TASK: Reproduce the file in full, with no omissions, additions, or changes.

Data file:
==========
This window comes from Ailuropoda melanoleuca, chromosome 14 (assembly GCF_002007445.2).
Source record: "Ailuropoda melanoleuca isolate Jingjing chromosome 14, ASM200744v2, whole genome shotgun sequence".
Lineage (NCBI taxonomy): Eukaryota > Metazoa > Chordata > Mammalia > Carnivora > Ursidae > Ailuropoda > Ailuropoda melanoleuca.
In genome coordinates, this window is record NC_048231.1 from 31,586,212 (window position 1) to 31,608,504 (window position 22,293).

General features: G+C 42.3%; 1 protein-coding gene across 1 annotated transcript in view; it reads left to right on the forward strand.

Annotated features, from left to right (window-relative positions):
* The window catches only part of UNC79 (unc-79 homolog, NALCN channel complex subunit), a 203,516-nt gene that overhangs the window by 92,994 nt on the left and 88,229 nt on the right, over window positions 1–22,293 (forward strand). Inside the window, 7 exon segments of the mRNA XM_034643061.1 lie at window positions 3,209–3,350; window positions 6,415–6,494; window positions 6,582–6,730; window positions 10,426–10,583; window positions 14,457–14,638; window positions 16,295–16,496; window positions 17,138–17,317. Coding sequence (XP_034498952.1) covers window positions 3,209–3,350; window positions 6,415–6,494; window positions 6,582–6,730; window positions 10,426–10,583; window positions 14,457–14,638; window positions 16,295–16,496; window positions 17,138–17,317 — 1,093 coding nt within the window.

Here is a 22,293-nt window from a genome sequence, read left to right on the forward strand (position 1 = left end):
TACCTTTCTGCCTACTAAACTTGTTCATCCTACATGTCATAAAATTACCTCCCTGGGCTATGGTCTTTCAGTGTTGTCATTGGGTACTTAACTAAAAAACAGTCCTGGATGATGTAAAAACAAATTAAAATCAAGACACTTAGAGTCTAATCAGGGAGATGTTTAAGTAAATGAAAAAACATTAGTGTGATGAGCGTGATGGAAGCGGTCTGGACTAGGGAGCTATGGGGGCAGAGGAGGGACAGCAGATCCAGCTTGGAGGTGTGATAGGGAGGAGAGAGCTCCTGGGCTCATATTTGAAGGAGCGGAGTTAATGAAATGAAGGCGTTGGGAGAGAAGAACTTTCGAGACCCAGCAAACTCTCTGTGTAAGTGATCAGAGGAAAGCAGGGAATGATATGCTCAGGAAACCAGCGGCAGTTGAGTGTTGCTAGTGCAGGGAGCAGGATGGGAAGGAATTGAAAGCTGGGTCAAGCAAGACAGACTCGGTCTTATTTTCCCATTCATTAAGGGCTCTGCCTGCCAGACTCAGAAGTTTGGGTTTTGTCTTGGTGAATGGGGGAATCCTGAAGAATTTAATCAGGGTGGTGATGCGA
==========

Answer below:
This window comes from Ailuropoda melanoleuca, chromosome 14 (assembly GCF_002007445.2).
Source record: "Ailuropoda melanoleuca isolate Jingjing chromosome 14, ASM200744v2, whole genome shotgun sequence".
Lineage (NCBI taxonomy): Eukaryota > Metazoa > Chordata > Mammalia > Carnivora > Ursidae > Ailuropoda > Ailuropoda melanoleuca.
In genome coordinates, this window is record NC_048231.1 from 31,586,212 (window position 1) to 31,608,504 (window position 22,293).

General features: G+C 42.3%; 1 protein-coding gene across 1 annotated transcript in view; it reads left to right on the forward strand.

Annotated features, from left to right (window-relative positions):
* The window catches only part of UNC79 (unc-79 homolog, NALCN channel complex subunit), a 203,516-nt gene that overhangs the window by 92,994 nt on the left and 88,229 nt on the right, over window positions 1–22,293 (forward strand). Inside the window, 7 exon segments of the mRNA XM_034643061.1 lie at window positions 3,209–3,350; window positions 6,415–6,494; window positions 6,582–6,730; window positions 10,426–10,583; window positions 14,457–14,638; window positions 16,295–16,496; window positions 17,138–17,317. Coding sequence (XP_034498952.1) covers window positions 3,209–3,350; window positions 6,415–6,494; window positions 6,582–6,730; window positions 10,426–10,583; window positions 14,457–14,638; window positions 16,295–16,496; window positions 17,138–17,317 — 1,093 coding nt within the window.

Here is a 22,293-nt window from a genome sequence, read left to right on the forward strand (position 1 = left end):
TACCTTTCTGCCTACTAAACTTGTTCATCCTACATGTCATAAAATTACCTCCCTGGGCTATGGTCTTTCAGTGTTGTCATTGGGTACTTAACTAAAAAACAGTCCTGGATGATGTAAAAACAAATTAAAATCAAGACACTTAGAGTCTAATCAGGGAGATGTTTAAGTAAATGAAAAAACATTAGTGTGATGAGCGTGATGGAAGCGGTCTGGACTAGGGAGCTATGGGGGCAGAGGAGGGACAGCAGATCCAGCTTGGAGGTGTGATAGGGAGGAGAGAGCTCCTGGGCTCATATTTGAAGGAGCGGAGTTAATGAAATGAAGGCGTTGGGAGAGAAGAACTTTCGAGACCCAGCAAACTCTCTGTGTAAGTGATCAGAGGAAAGCAGGGAATGATATGCTCAGGAAACCAGCGGCAGTTGAGTGTTGCTAGTGCAGGGAGCAGGATGGGAAGGAATTGAAAGCTGGGTCAAGCAAGACAGACTCGGTCTTATTTTCCCATTCATTAAGGGCTCTGCCTGCCAGACTCAGAAGTTTGGGTTTTGTCTTGGTGAATGGGGGAATCCTGAAGAATTTAATCAGGGTGGTGATGCGA